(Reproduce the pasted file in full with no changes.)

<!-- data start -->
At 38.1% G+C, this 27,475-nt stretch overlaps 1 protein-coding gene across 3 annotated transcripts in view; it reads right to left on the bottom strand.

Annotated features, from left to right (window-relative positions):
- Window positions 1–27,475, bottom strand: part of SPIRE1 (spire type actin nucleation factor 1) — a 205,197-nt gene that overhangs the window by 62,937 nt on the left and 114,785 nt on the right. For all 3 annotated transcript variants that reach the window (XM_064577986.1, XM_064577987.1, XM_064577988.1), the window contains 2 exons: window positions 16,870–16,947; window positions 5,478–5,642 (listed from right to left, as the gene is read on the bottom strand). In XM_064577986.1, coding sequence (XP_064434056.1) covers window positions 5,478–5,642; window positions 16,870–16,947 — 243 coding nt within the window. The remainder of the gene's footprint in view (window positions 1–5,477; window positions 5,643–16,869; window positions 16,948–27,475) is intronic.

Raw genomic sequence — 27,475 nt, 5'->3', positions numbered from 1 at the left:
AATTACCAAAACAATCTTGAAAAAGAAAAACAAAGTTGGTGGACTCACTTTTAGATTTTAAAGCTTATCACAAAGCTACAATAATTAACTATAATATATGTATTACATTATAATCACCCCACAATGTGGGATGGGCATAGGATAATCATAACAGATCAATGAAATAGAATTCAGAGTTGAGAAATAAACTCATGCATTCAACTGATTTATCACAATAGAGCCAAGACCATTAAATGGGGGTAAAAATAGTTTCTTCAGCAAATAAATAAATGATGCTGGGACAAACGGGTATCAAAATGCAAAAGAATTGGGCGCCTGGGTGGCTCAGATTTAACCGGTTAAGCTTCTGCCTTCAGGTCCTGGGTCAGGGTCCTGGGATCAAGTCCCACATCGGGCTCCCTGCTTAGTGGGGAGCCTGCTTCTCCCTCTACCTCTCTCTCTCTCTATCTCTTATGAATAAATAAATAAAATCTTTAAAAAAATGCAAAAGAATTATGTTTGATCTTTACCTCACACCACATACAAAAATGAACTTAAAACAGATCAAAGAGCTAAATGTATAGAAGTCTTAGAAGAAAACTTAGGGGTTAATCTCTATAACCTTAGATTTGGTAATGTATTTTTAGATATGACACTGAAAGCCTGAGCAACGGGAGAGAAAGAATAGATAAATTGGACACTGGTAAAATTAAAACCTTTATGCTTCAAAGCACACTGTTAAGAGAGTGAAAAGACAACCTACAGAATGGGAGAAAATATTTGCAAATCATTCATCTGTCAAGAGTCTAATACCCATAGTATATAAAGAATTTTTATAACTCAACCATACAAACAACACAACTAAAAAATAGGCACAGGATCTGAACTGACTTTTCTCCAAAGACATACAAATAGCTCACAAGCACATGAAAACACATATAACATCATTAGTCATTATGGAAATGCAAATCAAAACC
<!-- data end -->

At 38.1% G+C, this 27,475-nt stretch overlaps 1 protein-coding gene across 3 annotated transcripts in view; it reads right to left on the bottom strand.

Annotated features, from left to right (window-relative positions):
- Window positions 1–27,475, bottom strand: part of SPIRE1 (spire type actin nucleation factor 1) — a 205,197-nt gene that overhangs the window by 62,937 nt on the left and 114,785 nt on the right. For all 3 annotated transcript variants that reach the window (XM_064577986.1, XM_064577987.1, XM_064577988.1), the window contains 2 exons: window positions 16,870–16,947; window positions 5,478–5,642 (listed from right to left, as the gene is read on the bottom strand). In XM_064577986.1, coding sequence (XP_064434056.1) covers window positions 5,478–5,642; window positions 16,870–16,947 — 243 coding nt within the window. The remainder of the gene's footprint in view (window positions 1–5,477; window positions 5,643–16,869; window positions 16,948–27,475) is intronic.

Raw genomic sequence — 27,475 nt, 5'->3', positions numbered from 1 at the left:
AATTACCAAAACAATCTTGAAAAAGAAAAACAAAGTTGGTGGACTCACTTTTAGATTTTAAAGCTTATCACAAAGCTACAATAATTAACTATAATATATGTATTACATTATAATCACCCCACAATGTGGGATGGGCATAGGATAATCATAACAGATCAATGAAATAGAATTCAGAGTTGAGAAATAAACTCATGCATTCAACTGATTTATCACAATAGAGCCAAGACCATTAAATGGGGGTAAAAATAGTTTCTTCAGCAAATAAATAAATGATGCTGGGACAAACGGGTATCAAAATGCAAAAGAATTGGGCGCCTGGGTGGCTCAGATTTAACCGGTTAAGCTTCTGCCTTCAGGTCCTGGGTCAGGGTCCTGGGATCAAGTCCCACATCGGGCTCCCTGCTTAGTGGGGAGCCTGCTTCTCCCTCTACCTCTCTCTCTCTCTATCTCTTATGAATAAATAAATAAAATCTTTAAAAAAATGCAAAAGAATTATGTTTGATCTTTACCTCACACCACATACAAAAATGAACTTAAAACAGATCAAAGAGCTAAATGTATAGAAGTCTTAGAAGAAAACTTAGGGGTTAATCTCTATAACCTTAGATTTGGTAATGTATTTTTAGATATGACACTGAAAGCCTGAGCAACGGGAGAGAAAGAATAGATAAATTGGACACTGGTAAAATTAAAACCTTTATGCTTCAAAGCACACTGTTAAGAGAGTGAAAAGACAACCTACAGAATGGGAGAAAATATTTGCAAATCATTCATCTGTCAAGAGTCTAATACCCATAGTATATAAAGAATTTTTATAACTCAACCATACAAACAACACAACTAAAAAATAGGCACAGGATCTGAACTGACTTTTCTCCAAAGACATACAAATAGCTCACAAGCACATGAAAACACATATAACATCATTAGTCATTATGGAAATGCAAATCAAAACC